As the city works to reduce Flagstaff’s water consumption, staff and community partners hope to set an example for the rest of the community.
Flagstaff plans to convert the majority of the city hall lawn into native plants and grasses. The full project likely won't see funding for a year or two, but that hasn't stopped one local organization from getting the project started.
The group Terra BIRDS, which helps manage several community gardens across the city, has been working with interns and youth enrolled in summer programming with the Coconino County Juvenile Detention Center to convert a 2,000-square-foot section of the lawn to native plants.
John Taylor of Terra BIRDS said they have all spent the past few weeks tearing up the Kentucky bluegrass that makes up the lawn, installing terracing and enriching the soil in preparation for planting.
The project, in part, came out of a discussion focused on water conservation in April of last year between city staff and community stakeholders, including Taylor.
But the project didn't receive funding in this year's city budget. The city committed a portion of the lawn to be used as part of a construction project by the Arizona Department of Transportation, which is planning to make improvements to the intersection of Route 66 and North Humphreys Street.
During the project, the lawn may be used to store construction materials and heavy machinery. As a result, it made little sense to relandscape the lawn only to have everything crushed, according to staff.
However, Taylor said he was inspired by the conversations last year and thought there was no reason they couldn't get started on a piece of the lawn that wouldn't be affected by construction. On top of that, Taylor said he hoped to keep the momentum toward water conservation efforts going by getting started on this project as soon as possible.
According to Flagstaff’s Water Conservation Program Manager Tamara Lawless, the city hall lawn alone consumes as much as 1.3 million gallons of water a year.
With the majority of the lawn still intact, the first section Terra BIRDS is replacing now likely won't reduce that by much, but if the whole project goes forward, much of the lawn would rely on rainwater alone.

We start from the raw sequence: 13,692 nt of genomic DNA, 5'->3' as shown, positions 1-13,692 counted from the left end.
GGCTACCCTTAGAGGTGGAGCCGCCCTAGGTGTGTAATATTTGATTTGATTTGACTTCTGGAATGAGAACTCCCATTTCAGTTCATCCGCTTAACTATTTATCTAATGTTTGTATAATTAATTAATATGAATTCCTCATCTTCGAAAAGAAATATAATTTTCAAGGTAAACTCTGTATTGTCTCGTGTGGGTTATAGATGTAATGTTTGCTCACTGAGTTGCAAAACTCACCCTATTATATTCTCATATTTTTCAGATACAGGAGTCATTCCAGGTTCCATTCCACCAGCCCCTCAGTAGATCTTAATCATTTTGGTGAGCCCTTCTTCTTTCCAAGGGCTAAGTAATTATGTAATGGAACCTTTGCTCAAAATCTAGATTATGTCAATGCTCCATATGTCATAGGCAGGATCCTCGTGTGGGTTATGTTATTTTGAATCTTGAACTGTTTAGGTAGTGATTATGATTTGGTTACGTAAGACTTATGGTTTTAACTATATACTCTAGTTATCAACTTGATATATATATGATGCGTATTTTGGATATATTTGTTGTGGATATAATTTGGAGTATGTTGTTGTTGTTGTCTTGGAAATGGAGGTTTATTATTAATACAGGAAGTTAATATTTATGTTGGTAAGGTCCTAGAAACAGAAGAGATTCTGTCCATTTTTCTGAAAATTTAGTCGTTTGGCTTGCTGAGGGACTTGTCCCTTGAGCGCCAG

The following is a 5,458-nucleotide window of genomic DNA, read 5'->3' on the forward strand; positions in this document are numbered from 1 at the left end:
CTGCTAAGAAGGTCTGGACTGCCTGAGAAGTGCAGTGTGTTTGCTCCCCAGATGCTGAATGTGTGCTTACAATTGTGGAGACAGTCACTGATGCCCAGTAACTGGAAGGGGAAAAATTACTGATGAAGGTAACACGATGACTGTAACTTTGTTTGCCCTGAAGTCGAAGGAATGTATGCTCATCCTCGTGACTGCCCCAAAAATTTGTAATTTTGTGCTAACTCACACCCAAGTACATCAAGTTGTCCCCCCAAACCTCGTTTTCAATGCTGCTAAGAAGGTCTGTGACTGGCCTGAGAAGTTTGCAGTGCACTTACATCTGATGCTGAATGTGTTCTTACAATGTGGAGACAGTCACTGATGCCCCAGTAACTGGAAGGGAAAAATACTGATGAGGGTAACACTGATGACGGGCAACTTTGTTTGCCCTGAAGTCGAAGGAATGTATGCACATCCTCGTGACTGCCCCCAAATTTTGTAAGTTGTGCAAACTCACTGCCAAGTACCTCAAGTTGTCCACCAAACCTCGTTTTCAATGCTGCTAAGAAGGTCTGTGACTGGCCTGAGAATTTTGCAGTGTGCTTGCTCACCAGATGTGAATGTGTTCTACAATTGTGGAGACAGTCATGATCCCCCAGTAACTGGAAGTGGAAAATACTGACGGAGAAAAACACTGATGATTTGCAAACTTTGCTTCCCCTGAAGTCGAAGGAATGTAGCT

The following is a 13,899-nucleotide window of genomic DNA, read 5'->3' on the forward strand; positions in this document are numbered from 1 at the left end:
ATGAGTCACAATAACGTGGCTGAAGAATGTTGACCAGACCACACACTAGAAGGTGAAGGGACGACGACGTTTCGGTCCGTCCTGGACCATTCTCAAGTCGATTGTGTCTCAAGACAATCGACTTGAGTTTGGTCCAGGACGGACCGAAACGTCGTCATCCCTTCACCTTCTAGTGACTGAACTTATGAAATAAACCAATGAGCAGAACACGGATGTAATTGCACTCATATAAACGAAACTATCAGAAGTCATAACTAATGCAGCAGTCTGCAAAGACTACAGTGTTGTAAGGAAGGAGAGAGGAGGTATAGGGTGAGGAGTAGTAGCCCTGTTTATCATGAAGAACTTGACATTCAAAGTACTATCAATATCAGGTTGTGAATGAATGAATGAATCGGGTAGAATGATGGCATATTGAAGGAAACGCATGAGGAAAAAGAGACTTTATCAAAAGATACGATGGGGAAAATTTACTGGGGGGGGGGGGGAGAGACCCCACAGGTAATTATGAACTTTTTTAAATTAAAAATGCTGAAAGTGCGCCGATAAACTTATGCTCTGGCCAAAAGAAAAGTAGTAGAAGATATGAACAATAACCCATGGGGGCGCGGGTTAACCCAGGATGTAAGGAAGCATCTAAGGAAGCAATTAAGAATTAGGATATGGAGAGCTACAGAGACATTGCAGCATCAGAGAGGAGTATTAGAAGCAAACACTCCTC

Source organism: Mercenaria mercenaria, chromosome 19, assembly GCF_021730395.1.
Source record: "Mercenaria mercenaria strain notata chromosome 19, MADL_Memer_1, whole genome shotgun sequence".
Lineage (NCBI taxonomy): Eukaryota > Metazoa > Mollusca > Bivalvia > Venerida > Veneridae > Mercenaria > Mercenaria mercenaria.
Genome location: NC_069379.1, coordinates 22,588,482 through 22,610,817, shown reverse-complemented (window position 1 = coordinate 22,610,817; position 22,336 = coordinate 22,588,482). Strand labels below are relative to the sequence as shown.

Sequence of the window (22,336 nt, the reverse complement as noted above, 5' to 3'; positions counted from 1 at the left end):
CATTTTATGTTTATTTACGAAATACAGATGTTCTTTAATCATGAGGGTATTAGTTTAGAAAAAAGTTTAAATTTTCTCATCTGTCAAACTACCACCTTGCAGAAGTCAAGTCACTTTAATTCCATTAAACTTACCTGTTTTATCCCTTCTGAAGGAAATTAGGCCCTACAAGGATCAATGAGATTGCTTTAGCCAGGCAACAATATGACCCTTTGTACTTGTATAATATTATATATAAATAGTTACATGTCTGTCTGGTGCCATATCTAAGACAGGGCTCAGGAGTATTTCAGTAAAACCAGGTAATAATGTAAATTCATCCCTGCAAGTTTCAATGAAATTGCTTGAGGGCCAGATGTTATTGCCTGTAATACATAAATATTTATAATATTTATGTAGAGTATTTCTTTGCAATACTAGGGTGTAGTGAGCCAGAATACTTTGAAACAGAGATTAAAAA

And even if the majority of the lawn goes forward, Taylor said there have been discussions regarding how sizable portions of the lawn will remain unchanged to accommodate the political activity that often occurs along Route 66.
But for Taylor, reducing water consumption is not the only concern.
He added it’s also about “starting to change the paradigm about how we steward our urban lands, so water conservation is part of that.”
“Moving toward using less fertilizers and herbicides is part of that, and creating more habitat,” Taylor said and pointed at the lawn in its current form. “There's not any real wildlife value here.”
To address this, Taylor said they are using plants that can attract “appropriate kinds of wildlife.”
That means in addition to planting native bunch grasses like blue grama, they are also planting various kinds of wild flowers, such Bridges penstemon and three kinds of milkweed. These plants can help support animals like hummingbirds, monarch butterflies and bees.
Taylor said he also hopes to inspire residents who see it to consider changing their own lawns, if they have them, to less water intensive plants, or at least make changes to reduce their water consumption.
“I mean, we're not going to change the world with [this project], but it's a symbol and a demonstration that hopefully inspires more,” Taylor said.
To that end, they have held several workshops inviting members of the public to come and help with the project and learn about how they may be able to do similar projects at home, Taylor said.
A final workshop planned for Saturday from 9 a.m. to noon.